The 2019 Shortlist: Paul Dalla Rosa
Our youngest shortlistee Paul Dalla Rosa is a writer based in Melbourne, Australia whose discovery is a product of the blind reading aspect of the Award (other authors discovered by the prize include Sally Rooney, Roshi Fernando and Rebecca F John).
In ‘Comme’ a man working in a high-end clothing store reflects on his life. Darkly funny, and described by Judge Kit de Waal as ‘word perfect, with undercurrents of sorrow and angst’, this story focuses on superficiality, self-knowledge and how we live now'.
Please read on to revisit our Q&A with Paul, and for the opening paragraphs of 'Comme'. You will soon be able to listen to the story in its entirety in an exclusive audiobook anthology of the entire 2019 shortlist, to be published by Audible later this year.
Please also join us on Monday when, inspired by Paul’s status as the Award’s first Australian shortlistee, we take a look at the successes of other antipodean writers over the past ten years, and are introduced to Paul’s top five Australian and New Zealander writers.
In the meantime, here’s a look back at his author Q&A:
What inspired you to write the story? Is it drawn from personal experience?
There are aspects in the story that are personal but there are more that aren’t. I wanted to change up what I’m used to and write a story in which someone was attractive and good at their job. Then there was a sort of confluence of things. I haven’t worked in high-end retail, but my partner loves certain fashion brands—A.P.C., Comme des Garçons, Acne—so I’ve spent a lot of time in the stores, just watching. I remember at the time, too, a friend’s boyfriend—he’s a nurse—kept ordering Balenciaga shoes at like 2am, 4am, based off reviews on a late-night, luxury Filipino shopping channel. That’s a lot of surface stuff but the more personal is maybe more universal things, the feeling of being stagnant, things not going how you planned them too, the feeling of time moving, the realisation you don’t get it back. I’ve felt all that.
How does writing short stories differ from writing full-length fiction, and what do you enjoy about writing in the genre?
Short stories take place in a different space. With a short story I like to imagine a phosphorous flare. Something ignites, there’s a flash of illumination, then it’s gone. Afterwards, maybe you don’t even know what you saw, maybe you can’t remember. Longer works need to be something both less and more. I’m in the middle of a novel and I’ve had to develop a different temperament. I’m more at home with short stories. I like the stakes. The story either works or it doesn’t.
How do you write? Longhand or typed? Why does your chosen method work for you?
I do both. The idea phase is all longhand, then I move to my laptop. When I think a certain part isn’t working, I’ll rewrite it longhand. With paper I feel more open, I can tell myself I’m messing around. I’m also closer to the sentence. Then I’ll probably lose whatever it is I wrote and go back to my laptop. If it’s a system, it’s a chaotic one.
Which short story collection by another author would you recommend?
I recommend Abigail Ulman’s Hot Little Hands. Full disclosure, Ulman has been a mentor of mine for years. She’s a Stegner Fellow and her stories are surprising and complicated and funny and expansive. Set in Melbourne, Vladivostok, San Francisco, even an ICE cell in Philadelphia, they follow young women in the throes of infatuation and desire and diaspora. She never pulls punches. They’re great stories. They feel like being alive today.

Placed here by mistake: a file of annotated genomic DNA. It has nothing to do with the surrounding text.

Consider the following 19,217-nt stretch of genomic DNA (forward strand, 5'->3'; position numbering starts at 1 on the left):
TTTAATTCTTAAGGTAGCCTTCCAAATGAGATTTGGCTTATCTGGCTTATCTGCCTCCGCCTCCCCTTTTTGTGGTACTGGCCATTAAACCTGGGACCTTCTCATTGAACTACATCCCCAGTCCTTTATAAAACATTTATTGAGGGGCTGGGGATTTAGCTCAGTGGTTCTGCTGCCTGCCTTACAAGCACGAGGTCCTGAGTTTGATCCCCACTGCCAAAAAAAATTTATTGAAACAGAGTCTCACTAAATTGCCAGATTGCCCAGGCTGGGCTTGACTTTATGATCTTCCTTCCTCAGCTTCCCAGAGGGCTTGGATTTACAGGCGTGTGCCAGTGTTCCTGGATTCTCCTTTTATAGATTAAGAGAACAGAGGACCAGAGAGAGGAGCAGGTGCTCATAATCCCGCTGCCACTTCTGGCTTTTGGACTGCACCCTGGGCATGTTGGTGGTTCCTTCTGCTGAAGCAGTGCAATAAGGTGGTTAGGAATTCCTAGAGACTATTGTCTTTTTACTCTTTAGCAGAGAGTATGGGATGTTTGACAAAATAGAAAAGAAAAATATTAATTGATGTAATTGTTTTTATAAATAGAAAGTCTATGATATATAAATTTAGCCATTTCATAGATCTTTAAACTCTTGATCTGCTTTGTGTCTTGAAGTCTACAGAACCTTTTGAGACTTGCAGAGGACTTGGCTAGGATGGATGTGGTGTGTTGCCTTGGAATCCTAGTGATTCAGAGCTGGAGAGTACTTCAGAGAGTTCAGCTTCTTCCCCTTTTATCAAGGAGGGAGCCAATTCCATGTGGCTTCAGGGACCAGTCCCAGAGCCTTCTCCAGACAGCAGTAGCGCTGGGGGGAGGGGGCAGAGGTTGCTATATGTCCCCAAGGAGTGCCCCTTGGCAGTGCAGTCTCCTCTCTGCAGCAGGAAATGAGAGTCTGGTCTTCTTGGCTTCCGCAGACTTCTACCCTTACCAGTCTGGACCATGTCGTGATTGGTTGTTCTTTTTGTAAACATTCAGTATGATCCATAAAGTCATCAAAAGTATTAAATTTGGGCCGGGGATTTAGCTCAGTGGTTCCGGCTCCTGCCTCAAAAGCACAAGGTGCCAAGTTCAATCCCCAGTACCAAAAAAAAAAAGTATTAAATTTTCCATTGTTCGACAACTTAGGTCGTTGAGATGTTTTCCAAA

What’s your favourite short story of all time? Who would you cast to read it?
All time is hard, but I’ll say a more recent story. ‘Animals’ by Amie Barrodale. It’s from her 2016 collection You Are Having a Good Time. She’s a genius. The story involves an arthouse actress, late night phone calls, and the making of a film. It seems to me the best story about the feeling of making art, the inexplicable, that you don’t really know what’s happening while you’re doing it, and how so often in creating art one transfers the emotions of one thing to another. It’s also a kind of #MeToo story that precedes the hashtag. It still surprises me. I’d cast Kristen Stewart.
Who would you cast to read the story you have entered?
Let’s say Timothée Chalamet but maybe after ageing ten or fifteen years.
What are you reading now?
Yukio Mishima’s novella Star and Gary Indiana’s Depraved Indifference.
And here is the opening of ‘Comme’:
'The Melbourne store was in an alleyway. There was nothing in the alleyway, only red bricks and the store. We had no signage though people persistently stood in front of the entrance and took photos of themselves. Sometimes they would do this inside. In these situations, my staff were often unsure how to act. I told them to do what we always did, stand and wait for customers.
We played no music. Clothes hung from metal scaffolding. In shifts, time dilated. When customers appeared, they moved or seemed to move faster within the store than they did outside of it. I trained my staff to act indifferently towards them and pour cucumber water, at their discretion, for potential high-end clientele. These were mainly rich men and women from Beijing and Shanghai, or Asian teenagers using Amex platinum cards'.